Tuesday 6th November 2018
When I first started to do BLOGS for my website, I set myself the goal of trying to always turn out a new one the first of every month. Plans this month have gone haywire. I started November's BLOG on October 31st and I'm still struggling. It isn't that I don't have any thoughts—it's just that I'm finding it difficult to organize them.
First, we are approaching the 100th Anniversary of the end of World War I, and although I had a pretty good schooling on The Great War (always wondered about that title!) I have felt the need to learn more. I had a great uncle (British) who died in WWI and my grandfather (British) served as a medic in Malta and Thessalonika. With a raft of TV programs now available about WWI I tuned in to learn more. The footage is devastating; the carnage, the sacrifice, the fear—what Europe and then the rest of the countries involved in the conflict put its young men and women through, to me, was horrific. I can't imagine living through what these men and women did; I can barely manage to watch it from the safe distance of 100 years on the TV. I am singing in a choir for a Remembrance Concert. Our church has been adorned with poppies and WWI soldier memorabilia, as are other churches and cenotaphs all over the country. But somehow it just doesn't seem enough.
The second reason for my restlessness seems trite in view of my thoughts above. But nevertheless, there are no less than 3 books spinning in my head. Working on my books often takes place after hours—likely as not in the wee hours. I can literally lie awake half the night trying to work out how to solve a problem for my characters. Right now I'm trying to figure out a way to get my couple Nina and Nathan Trask, from my Breaking Camp Mystery Series, out of the way of a dust storm. I won't reveal more details, but I need the dust storm. And Nina and Nathan need to survive it. Their story is being written and re-written in my head at all hours.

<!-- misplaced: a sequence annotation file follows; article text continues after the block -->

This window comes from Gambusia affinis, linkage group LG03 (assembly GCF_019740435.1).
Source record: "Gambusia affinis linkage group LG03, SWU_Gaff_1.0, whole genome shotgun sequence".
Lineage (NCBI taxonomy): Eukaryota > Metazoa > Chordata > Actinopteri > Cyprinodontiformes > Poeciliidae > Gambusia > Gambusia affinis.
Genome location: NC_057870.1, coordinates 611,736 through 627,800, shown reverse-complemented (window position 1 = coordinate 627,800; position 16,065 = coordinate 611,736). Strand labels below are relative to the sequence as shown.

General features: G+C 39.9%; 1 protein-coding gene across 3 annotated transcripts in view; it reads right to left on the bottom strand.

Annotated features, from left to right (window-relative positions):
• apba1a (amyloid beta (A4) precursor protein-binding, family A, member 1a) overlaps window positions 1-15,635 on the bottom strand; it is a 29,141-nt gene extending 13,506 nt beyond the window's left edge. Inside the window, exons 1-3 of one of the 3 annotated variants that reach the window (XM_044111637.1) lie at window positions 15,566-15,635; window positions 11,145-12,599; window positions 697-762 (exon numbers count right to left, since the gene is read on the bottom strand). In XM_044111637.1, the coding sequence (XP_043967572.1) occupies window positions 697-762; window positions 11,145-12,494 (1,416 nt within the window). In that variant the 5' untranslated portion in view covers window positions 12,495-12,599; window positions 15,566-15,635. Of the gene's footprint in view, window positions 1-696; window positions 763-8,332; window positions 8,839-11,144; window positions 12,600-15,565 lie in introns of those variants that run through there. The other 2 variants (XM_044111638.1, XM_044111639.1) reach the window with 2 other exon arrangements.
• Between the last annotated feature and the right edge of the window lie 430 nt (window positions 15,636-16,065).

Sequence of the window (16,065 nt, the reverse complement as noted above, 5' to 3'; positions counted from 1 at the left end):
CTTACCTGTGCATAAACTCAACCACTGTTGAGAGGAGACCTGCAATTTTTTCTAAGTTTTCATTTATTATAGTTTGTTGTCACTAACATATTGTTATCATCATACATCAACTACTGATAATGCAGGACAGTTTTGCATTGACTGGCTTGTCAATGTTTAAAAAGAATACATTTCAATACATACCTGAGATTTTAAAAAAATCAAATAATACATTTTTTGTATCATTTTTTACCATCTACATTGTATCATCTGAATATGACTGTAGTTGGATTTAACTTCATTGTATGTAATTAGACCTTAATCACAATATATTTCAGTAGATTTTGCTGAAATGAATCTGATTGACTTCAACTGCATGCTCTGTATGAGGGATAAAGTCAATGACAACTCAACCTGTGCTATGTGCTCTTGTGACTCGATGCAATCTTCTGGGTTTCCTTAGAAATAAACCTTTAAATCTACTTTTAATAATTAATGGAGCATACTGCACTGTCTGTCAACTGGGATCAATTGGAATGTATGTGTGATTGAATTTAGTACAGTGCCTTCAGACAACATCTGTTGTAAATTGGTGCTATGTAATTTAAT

My thoughts have been scrambled lately, taking me from the death and destruction of an all too real WWI to an imaginary dust storm in western USA. I often feel guilty that I am only interested in writing fiction, and that these are stories where good always triumphs. But I am also thankful I have the creativity to be able to escape down into my books; at the moment they give me a temporary relief, especially in the midnight hours, from my humble attempt to understand and bear witness to the wretchedness of The Great War, 100 years on.